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All the Men of the Bible - Monday, May 5, 2014

Achan, Achar, Achor [Ā'chăn,Ā'chär, Ā'chôr]—trouble. The son of Carmi of the tribe of Judah (Josh. 7; 1 Chron. 2:7).

The Man Who Brought Trouble to a Nation

It did not take Joshua long to discover that his defeat at Ai, after a succession of victories, was due to some transgression of the divine covenant (Josh. 7:8-12). Thus, as the result of an inquiry, Achan was exposed as the transgressor, and confessing his sin in stealing and hiding part of the spoil taken at the destruction of Jericho, was put to death in consequence. In keeping with the custom of those days, Achan was probably stoned with his immediate relatives, and their dead bodies burned—the latter making punishment more terrible in the eyes of the Israelites.

Achan was put to death in “the valley of Achor” meaning “the valley of trouble”—the valley being called atter Achan who had been the troubler of Israel (Josh. 7:25, 26). Thus in 1 Chronicles 2:7 Achan is spelled as Achar. But “the valley of trouble” became a “door of hope” all of which is spiritually suggestive (Isa. 65:10; Hos. 2:15).

I. Covetousness means defeat. God had forbidden anyone taking to himself the spoils of Jericho, but one man, only one amongst all the hosts of Israel, disobeyed and brought failure upon all. Achan’s sin teaches us the oneness of the people of God. “Israel hath sinned” (Josh. 7:11). The whole cause of Christ can be delayed by the sin, neglect or lack of spirituality of one person (1 Cor. 5:1-7; 12:12, 14, 26).

II. The whole process of sin. Along with Eve and David in their respective sins, Achan also saw, coveted and took. James expresses the rise, progress and end of sin when he says that man is “drawn away of his own lust, and enticed. Then when lust hath conceived, it bringeth forth sin: and sin, when it is finished, bringeth forth death” (Jas. 1:14, 15). The inward corruption of Achan’s heart was first drawn forth by enticing objects—desire of gratification was then formed—ultimately determination to attain was fixed.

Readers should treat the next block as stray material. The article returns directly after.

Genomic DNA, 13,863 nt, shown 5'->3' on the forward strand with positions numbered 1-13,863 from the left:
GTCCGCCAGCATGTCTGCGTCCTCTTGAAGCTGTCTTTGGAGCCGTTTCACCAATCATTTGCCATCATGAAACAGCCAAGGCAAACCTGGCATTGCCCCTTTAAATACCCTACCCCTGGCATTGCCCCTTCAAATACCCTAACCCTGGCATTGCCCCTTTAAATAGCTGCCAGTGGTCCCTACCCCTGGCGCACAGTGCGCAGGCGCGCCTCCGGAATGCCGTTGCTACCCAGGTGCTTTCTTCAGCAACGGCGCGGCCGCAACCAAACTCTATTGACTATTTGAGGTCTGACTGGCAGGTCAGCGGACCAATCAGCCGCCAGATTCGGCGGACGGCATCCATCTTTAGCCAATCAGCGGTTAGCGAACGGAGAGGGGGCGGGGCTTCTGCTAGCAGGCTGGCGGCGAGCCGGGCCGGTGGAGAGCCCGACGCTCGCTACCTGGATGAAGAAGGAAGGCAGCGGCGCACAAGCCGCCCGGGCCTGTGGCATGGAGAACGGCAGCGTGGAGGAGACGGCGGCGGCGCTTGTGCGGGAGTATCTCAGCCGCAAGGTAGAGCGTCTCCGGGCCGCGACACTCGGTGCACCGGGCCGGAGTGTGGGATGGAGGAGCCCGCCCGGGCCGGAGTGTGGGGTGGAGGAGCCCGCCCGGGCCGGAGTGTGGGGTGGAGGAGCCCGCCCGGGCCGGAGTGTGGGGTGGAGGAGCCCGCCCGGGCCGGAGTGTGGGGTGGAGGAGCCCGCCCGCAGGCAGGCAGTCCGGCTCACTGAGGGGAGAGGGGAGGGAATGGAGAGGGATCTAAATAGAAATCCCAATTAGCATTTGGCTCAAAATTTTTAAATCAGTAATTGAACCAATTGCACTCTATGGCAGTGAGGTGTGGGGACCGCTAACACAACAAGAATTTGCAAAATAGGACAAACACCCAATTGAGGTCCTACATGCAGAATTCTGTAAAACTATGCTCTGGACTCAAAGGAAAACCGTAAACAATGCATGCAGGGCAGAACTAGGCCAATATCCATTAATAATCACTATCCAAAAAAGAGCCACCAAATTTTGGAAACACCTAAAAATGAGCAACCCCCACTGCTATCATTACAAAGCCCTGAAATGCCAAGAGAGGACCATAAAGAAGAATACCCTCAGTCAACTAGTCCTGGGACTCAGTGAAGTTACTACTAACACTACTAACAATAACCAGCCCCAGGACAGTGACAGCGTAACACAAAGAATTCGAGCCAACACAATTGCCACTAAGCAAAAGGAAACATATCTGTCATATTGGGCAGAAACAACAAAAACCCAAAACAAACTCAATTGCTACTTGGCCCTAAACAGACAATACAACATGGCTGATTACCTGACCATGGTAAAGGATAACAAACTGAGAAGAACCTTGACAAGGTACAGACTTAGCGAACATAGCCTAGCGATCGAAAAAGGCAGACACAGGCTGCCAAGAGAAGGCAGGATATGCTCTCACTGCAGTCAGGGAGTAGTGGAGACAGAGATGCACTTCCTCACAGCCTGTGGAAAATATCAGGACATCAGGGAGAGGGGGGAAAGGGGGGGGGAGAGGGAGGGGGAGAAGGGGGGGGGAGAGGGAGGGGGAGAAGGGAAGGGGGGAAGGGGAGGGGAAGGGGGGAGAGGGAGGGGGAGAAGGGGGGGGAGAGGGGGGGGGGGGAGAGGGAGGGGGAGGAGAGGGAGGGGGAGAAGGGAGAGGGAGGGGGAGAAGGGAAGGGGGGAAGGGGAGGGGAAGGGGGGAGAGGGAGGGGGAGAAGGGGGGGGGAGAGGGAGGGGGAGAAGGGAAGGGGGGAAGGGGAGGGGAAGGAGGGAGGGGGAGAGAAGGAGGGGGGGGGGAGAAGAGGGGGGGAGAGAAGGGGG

III. Prayer was rejected for action. When the most unexpected defeat of Ai came about, Joshua fell on his face before the Lord, and earnestly asked for an explanation of the reverse. But God said, “Get thee up; wherefore liest thou thus upon thy face? ...Take away the accursed thing” (Josh. 7:10, 13). God cannot hear and bless if there is sin in the camp. For often we acknowledge the greatness of our national sins, but fail to drag out our personal sins testifying against us. Once Achan was discovered and judged, Israel went forward to victory.

IV. The richness of divine mercy. When the accursed thing was removed and chastisement exercised, triumph quickly followed trouble. The valley of Achor became a door of hope. The locust-eaten years are restored. Confession and forgiveness open closed lips, quicken dormant energies and liberate power in the service of the Lord.

Devotional content drawn from All the Men of the Bible by Herbert Lockyer. Used with permission.